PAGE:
Much to my surprise, I've received email from MANY people all over the nation from the 60+ newspapers that still run my weekly syndicated column. They loved the column and wanted MORE tips.
Just under two years ago, opens in a new windowHurricane Sandy struck the East Coast and I warned you a few days ahead of time about what was going to happen right after the storm. I was right. It was bedlam and tens of thousands of people got little or no immediate help from government agencies.
I begged you to get ready to take care of yourself. Many ignored my advice. They felt a call to 911 would solve their problems.
My question to you is:
Would you like me to produce a series of one-hour webinars where you can listen in on all sorts of tips?
A webinar is a discussion that happens on your computer.
Think of being in a classroom but you have all the comforts of being at home.
During the webinar I'd be able to show you photos and even short videos to explain points I'm making. You'd see all this happen on your computer screen.
If the answer is "Tim, YES please do these!" then reply to this email.
Here are possible topics:
- Preparing Before the Fire, Hurricane, Tornado or Flood or Blizzard
- Basic Building Skills to Protect and Secure Your Home Before / After the Disaster
- Extended List of Survival Tools and Materials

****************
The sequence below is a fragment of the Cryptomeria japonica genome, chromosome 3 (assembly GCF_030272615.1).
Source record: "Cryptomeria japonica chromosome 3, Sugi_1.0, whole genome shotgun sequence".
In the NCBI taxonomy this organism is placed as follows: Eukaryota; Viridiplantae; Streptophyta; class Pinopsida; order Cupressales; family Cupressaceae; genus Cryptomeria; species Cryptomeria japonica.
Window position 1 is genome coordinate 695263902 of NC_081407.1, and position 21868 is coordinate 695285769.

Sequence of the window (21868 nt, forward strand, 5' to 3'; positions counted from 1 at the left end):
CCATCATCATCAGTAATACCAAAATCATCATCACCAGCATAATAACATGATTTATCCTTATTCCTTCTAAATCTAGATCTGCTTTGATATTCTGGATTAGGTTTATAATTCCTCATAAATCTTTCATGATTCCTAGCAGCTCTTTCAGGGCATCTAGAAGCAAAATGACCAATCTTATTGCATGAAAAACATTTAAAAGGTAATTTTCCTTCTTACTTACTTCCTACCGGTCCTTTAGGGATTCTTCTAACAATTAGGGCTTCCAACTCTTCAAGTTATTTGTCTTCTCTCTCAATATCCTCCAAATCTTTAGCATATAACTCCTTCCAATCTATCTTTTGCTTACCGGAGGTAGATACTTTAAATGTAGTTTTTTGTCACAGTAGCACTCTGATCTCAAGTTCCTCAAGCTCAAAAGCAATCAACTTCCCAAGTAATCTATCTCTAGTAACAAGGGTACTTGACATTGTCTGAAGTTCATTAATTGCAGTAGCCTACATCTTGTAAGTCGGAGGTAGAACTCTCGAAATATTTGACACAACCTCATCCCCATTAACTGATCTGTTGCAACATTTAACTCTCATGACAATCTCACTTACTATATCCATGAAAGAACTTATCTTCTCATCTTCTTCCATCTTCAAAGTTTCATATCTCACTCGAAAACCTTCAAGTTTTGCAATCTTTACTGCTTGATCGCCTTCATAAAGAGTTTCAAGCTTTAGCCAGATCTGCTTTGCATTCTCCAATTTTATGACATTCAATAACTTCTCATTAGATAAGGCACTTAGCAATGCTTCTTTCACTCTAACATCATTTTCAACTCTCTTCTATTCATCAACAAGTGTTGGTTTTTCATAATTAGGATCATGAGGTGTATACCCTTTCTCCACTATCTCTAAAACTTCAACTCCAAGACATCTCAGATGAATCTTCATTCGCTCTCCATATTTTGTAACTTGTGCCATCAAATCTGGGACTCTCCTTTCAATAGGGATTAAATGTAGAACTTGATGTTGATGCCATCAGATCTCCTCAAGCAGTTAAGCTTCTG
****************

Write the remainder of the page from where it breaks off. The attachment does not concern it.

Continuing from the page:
- Round Table Teleseminar - You Ask Questions BEFORE the Teleseminar and I Answer Them During it
While a webinar is in progress, you'd have the chance to ask questions and I'll answer as many as possible.
There would be a limited number of seats and a small fee to attend. Each webinar would be taped. You could pay to attend and just watch the webinar later at your convenience.
What do you think? Do you want me to do this?
Do you want me to do webinars about other home improvement topics? Tell me which ones.
Shed Plans Sale - 60% off
You know you've wanted to build that dream shed. How about using opens in a new windowfantastic field-tested plans and build the shed I built?
You can modify the plans to fit your needs. The plans have all the necessary elevations and sections so you understand how each piece of lumber is installed.
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The plans are normally $19.95.
You can get them now for just $7.95.
opens in a new windowCLICK HERE to get the SPECIAL SALE PRICE!
You download a simple PDF file and the plans print out on your printer on 8.5 x 11 paper.
It's CAVE MAN simple to download them and print them off.